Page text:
Stravinsky and his wife—but , that‘s a bit grim! Or how about
 Lido—the beach—that could fun! Ah well, I guess none of those
 will quite do, anymore they did for our sixteenth century friend!
                 So, let‘s keep looking, my friends.
Piazza San Marco, in front of the Cathedrale, Todd
and me, July, 2000. We‘re brothers. We‘re also friends.
Piazzetta San Marco, looking from Cathedrale balcony towards
Grand Canal
(piazzetta means ―little place‖—so this ―Little San Marco—but its
pretty big—right? Indeed, it is one of the great places of the
The Horses of San
Piazza San Marco, seen from the Cathedrale balcony.
Napoleon called this wonderful place ―the finest
drawing room in Europe‖—and he knew most of them
well, having seized them at the cost of about three
million soldiers killed, and who knows how many more
millions of civilians?
San Michele—cimiterio. a beautiful, quiet
This is one of the old parts. Some parts of San
Michele are rather crowded.
And I’ve heard it isn’t so easy to get buried
there at all! The composer Igor Stravinsky and
his wife are buried side-by-side in this garden.
People place stones (a mark of respect) and
flowers on their graves. Stravinsky’s music is
always fresh!
Rialto Bridge (over the
Canal). We only see half of the central and oldest bridge in Venice here. We see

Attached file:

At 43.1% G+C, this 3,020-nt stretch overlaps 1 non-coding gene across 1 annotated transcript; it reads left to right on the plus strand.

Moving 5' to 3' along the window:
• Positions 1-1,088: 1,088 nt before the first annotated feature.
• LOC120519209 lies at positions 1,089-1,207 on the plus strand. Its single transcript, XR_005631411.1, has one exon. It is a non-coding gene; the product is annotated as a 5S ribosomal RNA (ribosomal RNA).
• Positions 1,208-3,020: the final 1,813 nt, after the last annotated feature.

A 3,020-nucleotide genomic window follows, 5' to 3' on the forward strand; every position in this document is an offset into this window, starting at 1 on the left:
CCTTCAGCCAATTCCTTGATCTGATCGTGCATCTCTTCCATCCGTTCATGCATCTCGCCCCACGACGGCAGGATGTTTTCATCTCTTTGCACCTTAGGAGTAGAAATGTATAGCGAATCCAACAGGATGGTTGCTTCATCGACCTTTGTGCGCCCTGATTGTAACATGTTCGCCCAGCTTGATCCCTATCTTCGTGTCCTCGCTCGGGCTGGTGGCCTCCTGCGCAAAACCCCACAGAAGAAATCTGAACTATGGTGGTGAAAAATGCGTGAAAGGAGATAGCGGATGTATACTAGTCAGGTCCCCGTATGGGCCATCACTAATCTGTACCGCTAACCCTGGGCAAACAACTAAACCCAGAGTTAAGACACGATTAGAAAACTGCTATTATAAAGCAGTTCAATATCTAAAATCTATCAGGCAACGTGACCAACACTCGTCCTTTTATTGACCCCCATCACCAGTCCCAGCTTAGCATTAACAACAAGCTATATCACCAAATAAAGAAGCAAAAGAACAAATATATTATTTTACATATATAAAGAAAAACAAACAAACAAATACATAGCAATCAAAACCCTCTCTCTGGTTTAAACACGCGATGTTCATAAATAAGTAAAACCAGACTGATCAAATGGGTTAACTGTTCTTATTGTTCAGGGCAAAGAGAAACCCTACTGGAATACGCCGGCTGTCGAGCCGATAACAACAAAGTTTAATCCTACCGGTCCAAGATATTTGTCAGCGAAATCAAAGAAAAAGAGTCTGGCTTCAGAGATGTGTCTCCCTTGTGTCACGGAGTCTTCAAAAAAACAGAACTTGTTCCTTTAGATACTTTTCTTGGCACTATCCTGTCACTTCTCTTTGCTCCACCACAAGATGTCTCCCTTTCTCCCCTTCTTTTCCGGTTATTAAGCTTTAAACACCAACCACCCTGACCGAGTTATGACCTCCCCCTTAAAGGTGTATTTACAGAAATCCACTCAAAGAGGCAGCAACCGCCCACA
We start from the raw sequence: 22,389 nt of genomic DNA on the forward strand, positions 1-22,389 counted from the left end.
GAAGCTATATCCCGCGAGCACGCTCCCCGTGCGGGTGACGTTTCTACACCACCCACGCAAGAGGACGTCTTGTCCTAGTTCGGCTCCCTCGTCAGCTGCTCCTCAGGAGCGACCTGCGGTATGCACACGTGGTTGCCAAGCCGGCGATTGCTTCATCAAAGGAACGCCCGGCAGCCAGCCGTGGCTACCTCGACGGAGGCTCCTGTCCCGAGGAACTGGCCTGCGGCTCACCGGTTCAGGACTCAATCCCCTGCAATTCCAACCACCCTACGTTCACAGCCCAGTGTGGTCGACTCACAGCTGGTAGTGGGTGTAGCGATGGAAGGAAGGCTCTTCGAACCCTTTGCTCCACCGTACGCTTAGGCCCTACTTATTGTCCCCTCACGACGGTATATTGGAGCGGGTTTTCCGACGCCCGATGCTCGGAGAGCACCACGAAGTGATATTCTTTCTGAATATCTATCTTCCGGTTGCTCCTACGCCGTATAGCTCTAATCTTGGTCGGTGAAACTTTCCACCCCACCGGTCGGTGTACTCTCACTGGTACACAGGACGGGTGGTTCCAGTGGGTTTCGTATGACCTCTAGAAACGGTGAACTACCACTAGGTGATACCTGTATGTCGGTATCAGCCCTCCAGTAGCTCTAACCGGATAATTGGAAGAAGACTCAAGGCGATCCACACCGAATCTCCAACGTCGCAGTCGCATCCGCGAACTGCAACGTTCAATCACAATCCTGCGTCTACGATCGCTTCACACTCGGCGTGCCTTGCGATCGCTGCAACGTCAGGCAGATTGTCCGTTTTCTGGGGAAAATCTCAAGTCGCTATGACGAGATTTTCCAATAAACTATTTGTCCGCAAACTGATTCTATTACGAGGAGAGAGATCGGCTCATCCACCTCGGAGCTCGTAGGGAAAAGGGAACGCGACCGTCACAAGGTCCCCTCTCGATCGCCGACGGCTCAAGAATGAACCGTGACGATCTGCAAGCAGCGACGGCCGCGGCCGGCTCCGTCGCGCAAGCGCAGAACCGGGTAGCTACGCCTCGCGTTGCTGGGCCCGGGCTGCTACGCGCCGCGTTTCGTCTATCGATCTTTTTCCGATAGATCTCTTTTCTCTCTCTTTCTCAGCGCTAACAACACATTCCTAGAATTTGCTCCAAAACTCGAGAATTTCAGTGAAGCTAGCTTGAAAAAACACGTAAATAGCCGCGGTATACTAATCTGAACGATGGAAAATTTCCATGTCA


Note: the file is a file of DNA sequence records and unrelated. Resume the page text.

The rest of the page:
plenty of the old, leaning prison, at the edge of the canal. Legend tells us that it
leans because the prisoners always crowded trowards the windows on the water.
This was to get cooler air, and especially to view the passing boats and people—
always a favorite Venetian pastime.

Another legend tells that prisoners went to that side to see the prostitutes on the
quay, and maybe carry on with them a bit, even through the bars. But this is a
false legend—because so many of the ladies of that persuasion were in prison
with the men—not to mention the hookers who were at least nominally male—
or transsexual. Interesting place—old Venice!

One Venetian cleric, hearing that the
Archbishop of
Canterbury had referred to Venice as “a modern Sodom and Gomorrah, a
cesspool of every sexual vice and license”, replied: “It is not Sodom and
Gomorrah. Compared to our beloved Venice, those were boring. But I’m sure
the honored Archbishop of Canturbury knows very well about sexual cesspools.”
Let’s not get totally carried away with this quest to find some place that feel to